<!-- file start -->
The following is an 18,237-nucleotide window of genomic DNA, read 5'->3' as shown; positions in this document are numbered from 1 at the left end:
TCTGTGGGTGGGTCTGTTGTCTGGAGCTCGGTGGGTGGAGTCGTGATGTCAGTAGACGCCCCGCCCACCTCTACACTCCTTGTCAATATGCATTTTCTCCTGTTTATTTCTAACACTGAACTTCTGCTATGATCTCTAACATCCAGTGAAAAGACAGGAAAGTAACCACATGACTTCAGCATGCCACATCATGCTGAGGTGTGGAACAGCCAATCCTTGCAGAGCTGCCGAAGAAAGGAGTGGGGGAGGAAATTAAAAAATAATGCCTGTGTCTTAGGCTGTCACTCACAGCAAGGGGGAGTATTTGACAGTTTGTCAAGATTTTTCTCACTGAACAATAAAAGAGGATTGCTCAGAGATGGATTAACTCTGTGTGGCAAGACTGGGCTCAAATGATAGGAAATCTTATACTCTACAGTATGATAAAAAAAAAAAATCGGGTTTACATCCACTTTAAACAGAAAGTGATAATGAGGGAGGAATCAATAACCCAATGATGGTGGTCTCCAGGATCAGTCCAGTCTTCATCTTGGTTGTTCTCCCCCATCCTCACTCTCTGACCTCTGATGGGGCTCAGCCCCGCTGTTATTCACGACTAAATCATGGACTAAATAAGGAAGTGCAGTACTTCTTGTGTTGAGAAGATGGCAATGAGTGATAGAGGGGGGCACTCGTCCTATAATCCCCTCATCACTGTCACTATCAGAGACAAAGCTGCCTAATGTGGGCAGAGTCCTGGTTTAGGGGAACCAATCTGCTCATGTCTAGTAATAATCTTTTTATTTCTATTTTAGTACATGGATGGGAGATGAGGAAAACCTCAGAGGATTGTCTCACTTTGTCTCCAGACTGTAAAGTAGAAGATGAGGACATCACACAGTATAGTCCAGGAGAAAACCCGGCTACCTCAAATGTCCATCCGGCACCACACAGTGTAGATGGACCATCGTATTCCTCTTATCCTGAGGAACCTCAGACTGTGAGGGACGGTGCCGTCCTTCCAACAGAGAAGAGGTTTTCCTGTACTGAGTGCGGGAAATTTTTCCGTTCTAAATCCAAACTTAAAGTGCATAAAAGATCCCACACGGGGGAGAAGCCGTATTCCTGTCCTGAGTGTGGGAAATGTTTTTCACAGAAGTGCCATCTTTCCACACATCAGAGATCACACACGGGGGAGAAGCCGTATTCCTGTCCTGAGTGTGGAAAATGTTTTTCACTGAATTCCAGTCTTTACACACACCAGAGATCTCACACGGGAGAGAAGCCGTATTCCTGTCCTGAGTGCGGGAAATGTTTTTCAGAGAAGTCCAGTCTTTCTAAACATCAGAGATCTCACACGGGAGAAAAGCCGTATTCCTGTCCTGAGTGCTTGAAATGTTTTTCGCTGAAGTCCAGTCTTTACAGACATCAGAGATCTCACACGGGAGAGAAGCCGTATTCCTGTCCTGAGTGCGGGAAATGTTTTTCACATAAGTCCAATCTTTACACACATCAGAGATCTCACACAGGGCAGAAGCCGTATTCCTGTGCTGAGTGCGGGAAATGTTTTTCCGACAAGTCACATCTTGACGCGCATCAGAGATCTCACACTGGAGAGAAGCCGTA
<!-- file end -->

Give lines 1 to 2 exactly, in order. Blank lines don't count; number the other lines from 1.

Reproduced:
The following is an 18,237-nucleotide window of genomic DNA, read 5'->3' as shown; positions in this document are numbered from 1 at the left end:
TCTGTGGGTGGGTCTGTTGTCTGGAGCTCGGTGGGTGGAGTCGTGATGTCAGTAGACGCCCCGCCCACCTCTACACTCCTTGTCAATATGCATTTTCTCCTGTTTATTTCTAACACTGAACTTCTGCTATGATCTCTAACATCCAGTGAAAAGACAGGAAAGTAACCACATGACTTCAGCATGCCACATCATGCTGAGGTGTGGAACAGCCAATCCTTGCAGAGCTGCCGAAGAAAGGAGTGGGGGAGGAAATTAAAAAATAATGCCTGTGTCTTAGGCTGTCACTCACAGCAAGGGGGAGTATTTGACAGTTTGTCAAGATTTTTCTCACTGAACAATAAAAGAGGATTGCTCAGAGATGGATTAACTCTGTGTGGCAAGACTGGGCTCAAATGATAGGAAATCTTATACTCTACAGTATGATAAAAAAAAAAAATCGGGTTTACATCCACTTTAAACAGAAAGTGATAATGAGGGAGGAATCAATAACCCAATGATGGTGGTCTCCAGGATCAGTCCAGTCTTCATCTTGGTTGTTCTCCCCCATCCTCACTCTCTGACCTCTGATGGGGCTCAGCCCCGCTGTTATTCACGACTAAATCATGGACTAAATAAGGAAGTGCAGTACTTCTTGTGTTGAGAAGATGGCAATGAGTGATAGAGGGGGGCACTCGTCCTATAATCCCCTCATCACTGTCACTATCAGAGACAAAGCTGCCTAATGTGGGCAGAGTCCTGGTTTAGGGGAACCAATCTGCTCATGTCTAGTAATAATCTTTTTATTTCTATTTTAGTACATGGATGGGAGATGAGGAAAACCTCAGAGGATTGTCTCACTTTGTCTCCAGACTGTAAAGTAGAAGATGAGGACATCACACAGTATAGTCCAGGAGAAAACCCGGCTACCTCAAATGTCCATCCGGCACCACACAGTGTAGATGGACCATCGTATTCCTCTTATCCTGAGGAACCTCAGACTGTGAGGGACGGTGCCGTCCTTCCAACAGAGAAGAGGTTTTCCTGTACTGAGTGCGGGAAATTTTTCCGTTCTAAATCCAAACTTAAAGTGCATAAAAGATCCCACACGGGGGAGAAGCCGTATTCCTGTCCTGAGTGTGGGAAATGTTTTTCACAGAAGTGCCATCTTTCCACACATCAGAGATCACACACGGGGGAGAAGCCGTATTCCTGTCCTGAGTGTGGAAAATGTTTTTCACTGAATTCCAGTCTTTACACACACCAGAGATCTCACACGGGAGAGAAGCCGTATTCCTGTCCTGAGTGCGGGAAATGTTTTTCAGAGAAGTCCAGTCTTTCTAAACATCAGAGATCTCACACGGGAGAAAAGCCGTATTCCTGTCCTGAGTGCTTGAAATGTTTTTCGCTGAAGTCCAGTCTTTACAGACATCAGAGATCTCACACGGGAGAGAAGCCGTATTCCTGTCCTGAGTGCGGGAAATGTTTTTCACATAAGTCCAATCTTTACACACATCAGAGATCTCACACAGGGCAGAAGCCGTATTCCTGTGCTGAGTGCGGGAAATGTTTTTCCGACAAGTCACATCTTGACGCGCATCAGAGATCTCACACTGGAGAGAAGCCGTA